I wrote this for a contest at our school. It won an award, I think.
All I can think is, 'Wow, this is actually happening to me.' This is the kind of thing you hear about happening to some girl in New York; something you read about online.
This only happens to fake people, where it doesn't touch you.
Yet, my mother is leaning away from me like I've got a disease and her face is a mask of hate and disgust and, I guess I'm a fake person now.
"You're what?" She spits out the question and I kind of start hating her a little for making me repeat this.
"I'm...I'm gay." I say just barely above a whisper and a tear drips from my eye before I can catch it and I wipe it away quickly before she realizes she's won.
She's broken me with the look on her face and the pieces are landing between us on my bed forming a bulletproof window.
"It's not your fault." I blurt out, desperate for something; anything to melt this ice that's enveloping my brain.
Instead, the statement hardens it.
"What?" Her eyes narrow even more.
"It's no one's fau-" I try to start; I try to fix this.
"Of course it's not my fault." She says, her voice rising in pitch, "How dare you try to blame this," she throws her hand towards me but not at me in a way that made my heart feel like she'd hit me, "on me." She stood up from her place on my bed, obsessively smoothing the wrinkles she'd made. "If this is anyone's fault," she made her way out of my room, "it's yours."
I try to say something, but all I can think through this fog of disbelief, is, 'Wow. So this is what it feels like to be fake; where no one can be touched by me.'
I just stare at the empty doorway after she leaves, and tears roll unbidden down my cheeks. I hear the front door slam, and then the soft purr of the Mercedes floats up to my room. My mother peels out of the driveway and off to who knows where.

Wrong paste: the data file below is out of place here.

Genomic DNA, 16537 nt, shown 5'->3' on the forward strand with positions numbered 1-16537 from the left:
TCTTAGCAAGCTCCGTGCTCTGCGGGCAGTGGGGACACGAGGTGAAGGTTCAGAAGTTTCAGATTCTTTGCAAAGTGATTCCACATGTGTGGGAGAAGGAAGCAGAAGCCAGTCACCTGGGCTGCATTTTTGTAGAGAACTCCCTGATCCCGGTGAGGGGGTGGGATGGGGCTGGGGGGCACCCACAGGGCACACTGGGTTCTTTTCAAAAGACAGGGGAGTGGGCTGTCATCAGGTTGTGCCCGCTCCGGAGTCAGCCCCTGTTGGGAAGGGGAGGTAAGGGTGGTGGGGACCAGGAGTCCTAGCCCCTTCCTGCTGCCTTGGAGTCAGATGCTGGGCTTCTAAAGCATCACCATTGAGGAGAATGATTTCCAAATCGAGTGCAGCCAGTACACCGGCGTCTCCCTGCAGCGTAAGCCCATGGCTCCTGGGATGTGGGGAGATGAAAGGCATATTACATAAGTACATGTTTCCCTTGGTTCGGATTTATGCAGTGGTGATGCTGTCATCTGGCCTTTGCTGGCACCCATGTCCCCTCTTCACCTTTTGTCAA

The sounds fade away, and I am pulled from my lack of motion by the silence.
I look around my room. Nothing's broken; nothing's out of place, despite the meltdown that had just occurred. My eyes fell upon the OUT magazine splayed across the navy blue area rug, and I have the sudden urge to rip it to pieces; make it never have existed. I get up and pluck it from the floor and just hold it; the anger boiling up inside me to the point that I just inwardly snap.
I drop the magazine and I can't really feel anything anymore. Just a compelling need to make sure that I don't feel ever again. My mind clicks through the possibilities: Drugs or wrists or gun or roof?
And then it passes.
The pieces inside me realign and slip themselves back into place with hairline fractures that I'm not entirely sure can be fixed.
I look down and see that Id dropped the magazine, so I pick it up and smooth the crease on the cover and I walk over and place it into the bottommost drawer of my desk; not really wanting to throw it away, but not wanting to see it, either.
I stand for a minute or two, and decide to sit down due to the quaking in my knees and the feeling as though I might faint.
It is utterly quiet, and the gunshot of betrayal ricochets throughout my heart.